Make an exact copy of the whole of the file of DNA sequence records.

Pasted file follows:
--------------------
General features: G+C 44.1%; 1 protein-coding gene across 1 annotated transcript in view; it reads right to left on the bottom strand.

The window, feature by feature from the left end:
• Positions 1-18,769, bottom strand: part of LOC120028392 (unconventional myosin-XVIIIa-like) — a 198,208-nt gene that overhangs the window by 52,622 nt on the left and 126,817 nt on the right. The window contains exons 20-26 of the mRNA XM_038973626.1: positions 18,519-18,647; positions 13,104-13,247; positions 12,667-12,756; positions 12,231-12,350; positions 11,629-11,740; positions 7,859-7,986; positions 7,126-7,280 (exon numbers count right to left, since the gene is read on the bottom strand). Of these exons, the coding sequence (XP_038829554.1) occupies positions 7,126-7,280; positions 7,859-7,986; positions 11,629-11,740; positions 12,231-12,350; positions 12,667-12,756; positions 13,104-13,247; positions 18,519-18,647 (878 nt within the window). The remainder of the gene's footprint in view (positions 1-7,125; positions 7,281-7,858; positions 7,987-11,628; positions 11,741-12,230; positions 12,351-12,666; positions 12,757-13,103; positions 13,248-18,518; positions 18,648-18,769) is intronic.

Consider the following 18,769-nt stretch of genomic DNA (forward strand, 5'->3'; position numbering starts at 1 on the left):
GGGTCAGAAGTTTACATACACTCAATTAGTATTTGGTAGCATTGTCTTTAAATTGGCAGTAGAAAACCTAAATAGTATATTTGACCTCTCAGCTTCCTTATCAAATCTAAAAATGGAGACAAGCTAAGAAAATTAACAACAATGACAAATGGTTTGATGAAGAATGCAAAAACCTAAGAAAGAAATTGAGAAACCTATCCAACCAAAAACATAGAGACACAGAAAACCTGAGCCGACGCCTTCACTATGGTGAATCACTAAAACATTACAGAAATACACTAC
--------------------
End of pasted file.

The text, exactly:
General features: G+C 44.1%; 1 protein-coding gene across 1 annotated transcript in view; it reads right to left on the bottom strand.

The window, feature by feature from the left end:
• Positions 1-18,769, bottom strand: part of LOC120028392 (unconventional myosin-XVIIIa-like) — a 198,208-nt gene that overhangs the window by 52,622 nt on the left and 126,817 nt on the right. The window contains exons 20-26 of the mRNA XM_038973626.1: positions 18,519-18,647; positions 13,104-13,247; positions 12,667-12,756; positions 12,231-12,350; positions 11,629-11,740; positions 7,859-7,986; positions 7,126-7,280 (exon numbers count right to left, since the gene is read on the bottom strand). Of these exons, the coding sequence (XP_038829554.1) occupies positions 7,126-7,280; positions 7,859-7,986; positions 11,629-11,740; positions 12,231-12,350; positions 12,667-12,756; positions 13,104-13,247; positions 18,519-18,647 (878 nt within the window). The remainder of the gene's footprint in view (positions 1-7,125; positions 7,281-7,858; positions 7,987-11,628; positions 11,741-12,230; positions 12,351-12,666; positions 12,757-13,103; positions 13,248-18,518; positions 18,648-18,769) is intronic.

Consider the following 18,769-nt stretch of genomic DNA (forward strand, 5'->3'; position numbering starts at 1 on the left):
GGGTCAGAAGTTTACATACACTCAATTAGTATTTGGTAGCATTGTCTTTAAATTGGCAGTAGAAAACCTAAATAGTATATTTGACCTCTCAGCTTCCTTATCAAATCTAAAAATGGAGACAAGCTAAGAAAATTAACAACAATGACAAATGGTTTGATGAAGAATGCAAAAACCTAAGAAAGAAATTGAGAAACCTATCCAACCAAAAACATAGAGACACAGAAAACCTGAGCCGACGCCTTCACTATGGTGAATCACTAAAACATTACAGAAATACACTAC